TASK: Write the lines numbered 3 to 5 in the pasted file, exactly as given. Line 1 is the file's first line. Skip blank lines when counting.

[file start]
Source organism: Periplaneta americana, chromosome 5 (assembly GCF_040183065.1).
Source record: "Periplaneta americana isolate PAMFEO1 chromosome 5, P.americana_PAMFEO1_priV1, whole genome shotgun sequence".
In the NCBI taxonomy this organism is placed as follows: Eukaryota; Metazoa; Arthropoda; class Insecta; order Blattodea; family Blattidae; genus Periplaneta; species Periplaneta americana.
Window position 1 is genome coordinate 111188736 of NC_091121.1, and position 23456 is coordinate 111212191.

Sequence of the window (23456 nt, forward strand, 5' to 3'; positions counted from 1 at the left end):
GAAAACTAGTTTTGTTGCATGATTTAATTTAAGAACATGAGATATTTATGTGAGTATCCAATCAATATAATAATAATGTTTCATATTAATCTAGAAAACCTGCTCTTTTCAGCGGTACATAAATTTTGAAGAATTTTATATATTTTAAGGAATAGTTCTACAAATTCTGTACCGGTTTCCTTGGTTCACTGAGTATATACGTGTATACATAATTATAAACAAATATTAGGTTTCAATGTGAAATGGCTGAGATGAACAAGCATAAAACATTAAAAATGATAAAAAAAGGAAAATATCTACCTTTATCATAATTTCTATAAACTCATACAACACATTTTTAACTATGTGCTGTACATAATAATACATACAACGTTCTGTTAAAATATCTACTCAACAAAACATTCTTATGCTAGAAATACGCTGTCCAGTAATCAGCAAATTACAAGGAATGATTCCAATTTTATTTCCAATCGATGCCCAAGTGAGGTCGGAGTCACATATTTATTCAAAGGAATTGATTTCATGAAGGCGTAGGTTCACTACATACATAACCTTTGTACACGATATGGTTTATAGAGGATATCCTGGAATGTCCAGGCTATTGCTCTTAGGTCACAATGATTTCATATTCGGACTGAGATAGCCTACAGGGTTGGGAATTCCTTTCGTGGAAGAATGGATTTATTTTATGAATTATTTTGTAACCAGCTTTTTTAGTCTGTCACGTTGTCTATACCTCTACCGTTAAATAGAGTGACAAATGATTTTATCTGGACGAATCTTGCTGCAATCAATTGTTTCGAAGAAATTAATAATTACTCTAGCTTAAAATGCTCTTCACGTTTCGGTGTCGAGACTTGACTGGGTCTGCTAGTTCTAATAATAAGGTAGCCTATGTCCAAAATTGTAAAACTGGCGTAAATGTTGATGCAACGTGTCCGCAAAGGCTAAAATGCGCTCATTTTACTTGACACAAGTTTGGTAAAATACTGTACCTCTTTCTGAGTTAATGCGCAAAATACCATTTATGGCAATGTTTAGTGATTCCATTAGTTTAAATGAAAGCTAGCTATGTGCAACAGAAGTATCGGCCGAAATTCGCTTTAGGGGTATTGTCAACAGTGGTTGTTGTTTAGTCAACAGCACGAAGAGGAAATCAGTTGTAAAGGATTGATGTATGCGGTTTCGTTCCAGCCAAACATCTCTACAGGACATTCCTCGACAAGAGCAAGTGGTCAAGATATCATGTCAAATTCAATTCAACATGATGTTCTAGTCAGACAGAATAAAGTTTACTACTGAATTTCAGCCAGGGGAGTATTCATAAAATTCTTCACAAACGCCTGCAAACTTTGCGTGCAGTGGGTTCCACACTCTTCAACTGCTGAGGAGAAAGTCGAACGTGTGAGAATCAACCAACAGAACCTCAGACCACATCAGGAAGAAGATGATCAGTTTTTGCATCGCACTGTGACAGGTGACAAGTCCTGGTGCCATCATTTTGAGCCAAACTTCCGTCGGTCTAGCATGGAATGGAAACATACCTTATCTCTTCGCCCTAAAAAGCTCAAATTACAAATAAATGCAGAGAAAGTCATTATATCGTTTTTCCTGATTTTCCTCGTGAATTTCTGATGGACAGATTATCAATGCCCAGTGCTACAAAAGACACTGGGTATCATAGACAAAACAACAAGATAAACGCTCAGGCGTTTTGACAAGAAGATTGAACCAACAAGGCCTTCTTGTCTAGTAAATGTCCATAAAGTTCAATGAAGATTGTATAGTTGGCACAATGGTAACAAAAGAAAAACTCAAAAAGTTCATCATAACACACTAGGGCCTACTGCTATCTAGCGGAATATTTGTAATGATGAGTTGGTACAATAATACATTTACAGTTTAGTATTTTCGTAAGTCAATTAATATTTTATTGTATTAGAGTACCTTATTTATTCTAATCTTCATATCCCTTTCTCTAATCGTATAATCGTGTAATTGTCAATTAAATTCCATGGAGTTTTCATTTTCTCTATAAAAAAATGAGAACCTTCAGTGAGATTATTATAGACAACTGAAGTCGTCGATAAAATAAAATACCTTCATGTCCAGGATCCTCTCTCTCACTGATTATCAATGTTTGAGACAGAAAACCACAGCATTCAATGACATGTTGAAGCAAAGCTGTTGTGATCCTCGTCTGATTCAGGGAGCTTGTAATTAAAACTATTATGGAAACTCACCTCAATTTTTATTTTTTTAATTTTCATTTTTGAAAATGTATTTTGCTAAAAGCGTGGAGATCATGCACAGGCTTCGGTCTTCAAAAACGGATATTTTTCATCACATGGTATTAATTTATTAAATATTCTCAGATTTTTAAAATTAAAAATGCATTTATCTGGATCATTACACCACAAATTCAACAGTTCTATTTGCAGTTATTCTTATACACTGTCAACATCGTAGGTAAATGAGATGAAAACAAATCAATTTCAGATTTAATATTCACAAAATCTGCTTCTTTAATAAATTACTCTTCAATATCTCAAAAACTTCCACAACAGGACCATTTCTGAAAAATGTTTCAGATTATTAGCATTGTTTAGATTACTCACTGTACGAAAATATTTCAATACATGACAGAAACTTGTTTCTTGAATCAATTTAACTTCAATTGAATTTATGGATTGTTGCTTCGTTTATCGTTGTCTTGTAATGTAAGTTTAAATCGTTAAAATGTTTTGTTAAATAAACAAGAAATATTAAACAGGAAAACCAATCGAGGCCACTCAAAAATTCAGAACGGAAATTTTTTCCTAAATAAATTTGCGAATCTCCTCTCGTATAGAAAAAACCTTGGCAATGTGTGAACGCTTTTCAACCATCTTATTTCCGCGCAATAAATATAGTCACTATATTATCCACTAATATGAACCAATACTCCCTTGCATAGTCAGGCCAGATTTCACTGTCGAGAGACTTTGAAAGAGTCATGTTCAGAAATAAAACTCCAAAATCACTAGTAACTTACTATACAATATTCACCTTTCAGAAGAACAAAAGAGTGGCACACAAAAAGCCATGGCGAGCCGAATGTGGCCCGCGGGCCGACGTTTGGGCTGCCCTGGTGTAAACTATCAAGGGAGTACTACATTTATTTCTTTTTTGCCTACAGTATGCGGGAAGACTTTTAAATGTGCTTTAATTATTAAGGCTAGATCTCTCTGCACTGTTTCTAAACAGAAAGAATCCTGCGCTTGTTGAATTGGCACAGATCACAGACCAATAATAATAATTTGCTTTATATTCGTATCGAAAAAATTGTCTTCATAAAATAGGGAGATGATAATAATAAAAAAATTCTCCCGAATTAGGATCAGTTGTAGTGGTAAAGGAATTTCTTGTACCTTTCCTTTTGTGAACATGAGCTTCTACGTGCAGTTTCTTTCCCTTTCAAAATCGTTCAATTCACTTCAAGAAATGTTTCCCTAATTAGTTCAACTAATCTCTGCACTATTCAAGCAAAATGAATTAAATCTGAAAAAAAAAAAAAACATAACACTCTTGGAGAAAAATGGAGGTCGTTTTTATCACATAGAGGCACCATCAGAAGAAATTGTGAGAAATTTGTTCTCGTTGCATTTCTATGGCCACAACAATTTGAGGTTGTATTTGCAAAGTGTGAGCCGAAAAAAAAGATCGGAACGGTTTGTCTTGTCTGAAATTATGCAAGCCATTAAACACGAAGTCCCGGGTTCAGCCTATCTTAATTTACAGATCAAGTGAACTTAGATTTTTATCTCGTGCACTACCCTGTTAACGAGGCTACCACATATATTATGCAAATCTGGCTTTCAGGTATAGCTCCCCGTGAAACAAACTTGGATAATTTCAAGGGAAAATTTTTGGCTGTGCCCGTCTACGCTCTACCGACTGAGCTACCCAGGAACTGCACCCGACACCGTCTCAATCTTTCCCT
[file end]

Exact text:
In the NCBI taxonomy this organism is placed as follows: Eukaryota; Metazoa; Arthropoda; class Insecta; order Blattodea; family Blattidae; genus Periplaneta; species Periplaneta americana.
Window position 1 is genome coordinate 111188736 of NC_091121.1, and position 23456 is coordinate 111212191.

Sequence of the window (23456 nt, forward strand, 5' to 3'; positions counted from 1 at the left end):